Seeds of Freedom charts the story of seed from its roots at the heart of traditional, diversity-rich farming systems across the world, to being transformed into a powerful commodity, used to monopolise the global food system.
The film highlights the extent to which the industrial agricultural system, and genetically modified (GM) seeds in particular, has impacted on the enormous agro-biodiversity evolved by farmers and communities around the world, since the beginning of agriculture. Seeds of Freedom seeks to challenge the mantra, promoted by the pro-GM lobby, that large-scale, industrial agriculture is the only means by which we can feed the world. In tracking the story of seed it becomes clear how the corporate agenda has driven the take over of seed in order to make vast profit and control of the global food system.
Through interviews with leading international experts such as Dr Vandana Shiva and Henk Hobbelink, and through the voices of a number of African farmers, the film highlights how the loss of indigenous seed goes hand in hand with loss of biodiversity and related knowledge; the loss of cultural traditions and practices; the loss of livelihoods; and the loss of food sovereignty. The pressure from agribusiness interests is growing and threatens to replace the diverse, nutritional, locally adapted and resilient seed crops which have been bred by small-scale farmers for millenia, by monocultures of GM seed.
More about the film
The film provides an overview of the history of agriculture, charting the transition of the farm into a factory, and highlighting the impact of the agro-chemical and GM industries. Since industry turned its attention to farming at the beginning of the 20th century, there has been an accelerating interest in agriculture for big business. After the first and second world wars in Europe, chemical companies sought to find a new market for their products and thereby found a new route to profit through the farm. They discovered that subtle chemical alterations to explosive and nerve agents enabled them to re-package these war chemicals into fertilisers and pesticides for crops. Later, marrying up specific chemical fertilisers and pesticides with hybrid seed furthered the potential for profit, ensuring that farmers must buy both seed and fertiliser for maximum yield. Increasingly the hybrid seeds were only able to produce a yield once, thereby forcing farmers to buy seed and chemicals each year, and moving farmers away from their traditional practices of seed selection, saving and exchange.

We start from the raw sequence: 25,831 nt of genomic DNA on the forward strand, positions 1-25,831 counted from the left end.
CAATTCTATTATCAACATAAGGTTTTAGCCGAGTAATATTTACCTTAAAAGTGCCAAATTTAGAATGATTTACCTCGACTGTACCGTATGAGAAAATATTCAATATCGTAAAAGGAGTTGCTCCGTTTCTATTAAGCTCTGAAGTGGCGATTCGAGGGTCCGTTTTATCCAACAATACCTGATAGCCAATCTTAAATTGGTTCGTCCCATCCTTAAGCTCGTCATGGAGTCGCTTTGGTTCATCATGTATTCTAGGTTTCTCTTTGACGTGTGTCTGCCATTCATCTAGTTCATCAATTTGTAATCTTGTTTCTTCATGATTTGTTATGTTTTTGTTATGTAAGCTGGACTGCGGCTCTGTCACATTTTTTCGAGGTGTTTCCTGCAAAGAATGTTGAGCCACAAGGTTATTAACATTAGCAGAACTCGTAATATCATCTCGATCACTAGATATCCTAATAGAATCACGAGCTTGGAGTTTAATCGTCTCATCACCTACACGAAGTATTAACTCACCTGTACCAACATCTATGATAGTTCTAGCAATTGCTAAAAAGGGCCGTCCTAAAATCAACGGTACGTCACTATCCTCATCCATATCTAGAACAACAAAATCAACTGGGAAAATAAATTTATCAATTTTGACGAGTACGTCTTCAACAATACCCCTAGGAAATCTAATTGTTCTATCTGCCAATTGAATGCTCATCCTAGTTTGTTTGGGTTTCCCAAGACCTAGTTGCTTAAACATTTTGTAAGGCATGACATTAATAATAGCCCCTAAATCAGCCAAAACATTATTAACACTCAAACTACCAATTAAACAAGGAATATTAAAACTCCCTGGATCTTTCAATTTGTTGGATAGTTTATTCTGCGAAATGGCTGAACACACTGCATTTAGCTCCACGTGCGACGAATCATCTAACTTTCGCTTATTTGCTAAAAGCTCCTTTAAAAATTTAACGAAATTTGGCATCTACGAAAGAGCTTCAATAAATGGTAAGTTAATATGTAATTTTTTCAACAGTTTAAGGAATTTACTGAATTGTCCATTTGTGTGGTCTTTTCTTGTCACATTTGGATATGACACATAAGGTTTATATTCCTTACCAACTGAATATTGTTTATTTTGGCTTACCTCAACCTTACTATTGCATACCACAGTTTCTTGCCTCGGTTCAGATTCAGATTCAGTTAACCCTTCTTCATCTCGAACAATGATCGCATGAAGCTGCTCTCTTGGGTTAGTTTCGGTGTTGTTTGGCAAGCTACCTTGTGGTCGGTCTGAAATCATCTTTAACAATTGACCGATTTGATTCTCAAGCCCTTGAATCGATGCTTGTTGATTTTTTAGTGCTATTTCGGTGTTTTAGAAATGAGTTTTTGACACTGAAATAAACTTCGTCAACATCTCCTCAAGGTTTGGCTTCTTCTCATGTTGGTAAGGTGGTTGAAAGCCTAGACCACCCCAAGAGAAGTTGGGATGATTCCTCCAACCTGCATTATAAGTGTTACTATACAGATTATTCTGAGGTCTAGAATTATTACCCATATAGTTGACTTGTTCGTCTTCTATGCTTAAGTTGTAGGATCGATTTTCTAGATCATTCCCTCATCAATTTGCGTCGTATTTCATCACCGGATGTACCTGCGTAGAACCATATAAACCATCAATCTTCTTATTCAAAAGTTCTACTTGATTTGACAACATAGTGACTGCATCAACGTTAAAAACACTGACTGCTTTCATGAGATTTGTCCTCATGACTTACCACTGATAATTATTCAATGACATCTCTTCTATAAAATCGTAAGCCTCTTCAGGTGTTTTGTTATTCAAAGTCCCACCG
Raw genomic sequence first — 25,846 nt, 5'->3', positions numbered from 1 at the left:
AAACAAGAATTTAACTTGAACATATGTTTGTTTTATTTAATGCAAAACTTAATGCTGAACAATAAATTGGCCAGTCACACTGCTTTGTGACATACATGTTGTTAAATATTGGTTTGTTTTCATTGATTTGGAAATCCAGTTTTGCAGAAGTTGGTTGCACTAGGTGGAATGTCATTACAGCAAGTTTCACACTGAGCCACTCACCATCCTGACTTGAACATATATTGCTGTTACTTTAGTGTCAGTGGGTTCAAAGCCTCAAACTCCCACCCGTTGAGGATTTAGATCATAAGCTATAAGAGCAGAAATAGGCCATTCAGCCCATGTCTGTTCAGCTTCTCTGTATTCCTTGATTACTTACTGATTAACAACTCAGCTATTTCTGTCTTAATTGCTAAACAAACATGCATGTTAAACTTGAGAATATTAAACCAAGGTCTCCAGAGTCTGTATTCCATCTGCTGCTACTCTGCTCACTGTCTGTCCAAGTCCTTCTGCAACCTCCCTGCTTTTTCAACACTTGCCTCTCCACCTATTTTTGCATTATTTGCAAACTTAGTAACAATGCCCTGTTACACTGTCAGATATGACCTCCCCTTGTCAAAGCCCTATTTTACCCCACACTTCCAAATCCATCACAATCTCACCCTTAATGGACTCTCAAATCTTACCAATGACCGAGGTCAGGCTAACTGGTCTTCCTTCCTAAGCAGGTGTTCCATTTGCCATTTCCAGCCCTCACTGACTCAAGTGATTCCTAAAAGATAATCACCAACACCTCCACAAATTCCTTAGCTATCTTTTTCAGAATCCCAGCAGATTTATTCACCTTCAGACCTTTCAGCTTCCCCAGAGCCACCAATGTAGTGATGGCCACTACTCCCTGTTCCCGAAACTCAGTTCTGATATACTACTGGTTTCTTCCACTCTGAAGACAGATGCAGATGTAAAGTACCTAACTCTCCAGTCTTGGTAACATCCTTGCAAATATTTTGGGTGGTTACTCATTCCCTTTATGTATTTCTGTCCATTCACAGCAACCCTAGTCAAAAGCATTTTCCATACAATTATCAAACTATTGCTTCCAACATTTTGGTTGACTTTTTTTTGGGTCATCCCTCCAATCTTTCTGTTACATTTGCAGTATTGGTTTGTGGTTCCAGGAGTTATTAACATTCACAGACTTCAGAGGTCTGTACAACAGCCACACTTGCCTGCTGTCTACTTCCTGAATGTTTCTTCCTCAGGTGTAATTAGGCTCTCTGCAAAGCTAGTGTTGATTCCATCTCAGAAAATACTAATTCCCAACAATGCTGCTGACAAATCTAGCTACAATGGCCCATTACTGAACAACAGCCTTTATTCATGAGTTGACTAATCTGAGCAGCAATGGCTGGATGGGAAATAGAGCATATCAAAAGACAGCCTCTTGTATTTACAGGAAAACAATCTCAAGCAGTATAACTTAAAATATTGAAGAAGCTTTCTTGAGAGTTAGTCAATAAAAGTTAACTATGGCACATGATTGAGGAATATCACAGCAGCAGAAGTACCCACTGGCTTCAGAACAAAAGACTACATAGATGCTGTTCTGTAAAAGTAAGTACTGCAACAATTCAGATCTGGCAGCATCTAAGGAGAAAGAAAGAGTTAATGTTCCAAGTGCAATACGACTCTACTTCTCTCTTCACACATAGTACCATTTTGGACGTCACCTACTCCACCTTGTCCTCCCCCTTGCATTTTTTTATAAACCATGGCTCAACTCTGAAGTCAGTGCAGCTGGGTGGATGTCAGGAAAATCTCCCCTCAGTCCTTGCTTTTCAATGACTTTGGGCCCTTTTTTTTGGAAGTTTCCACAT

Seeds of Freedom seeks to give a voice to the global south, and to those farmers and communities who are now some of the most vulnerable to the corporate (and often governmental) agenda for the adoption GM seed. Africa is now a prime target for the GM industry. On 18th May 2012 both Syngenta and Monsanto (the two leading GM seed corporations) released press information about increasing their commitments to agricultural development in Africa, investing $1 billion and $50 million respectively.
Despite the propaganda, in 2008, the International Assessment of Agricultural Science and Technology for Development (IAASTD) report (a study by over 400 scientists from around the world) concluded that agro-ecological farming practices should shape the future of agriculture, and that farmers have intelligently cultivated their own locally adapted, resilient seed for millennia. A report from the ETC group in 2009 showed that small-scale farmers feed 70% of the world’s population. The film’s contributors are calling on farmers and consumers around the world to join forces with the growing global movement promoting Food Sovereignty – the right and responsibility to maintain our diverse culturally appropriate, ecologically adapted and ethically produced foods.
Alongside speakers from indigenous farming communities, the film features global experts and activists Dr Vandana Shiva of Navdanya, Henk Hobbelink of GRAIN, Zac Goldsmith MP (UK Conservative party), Canadian farmer Percy Schmeiser, Kumi Naidoo of Greenpeace International, Gathuru Mburu of the African Biodiversity Network, Liz Hosken of The Gaia Foundation and Caroline Lucas MP (UK Green party). This film is co-produced by The Gaia Foundation www.gaiafoundation.org and the African Biodiversity Network www.africanbiodiversity.org
 Peasants feed the world today (ETC, 2009) http://www.etcgroup.org/en/node/4921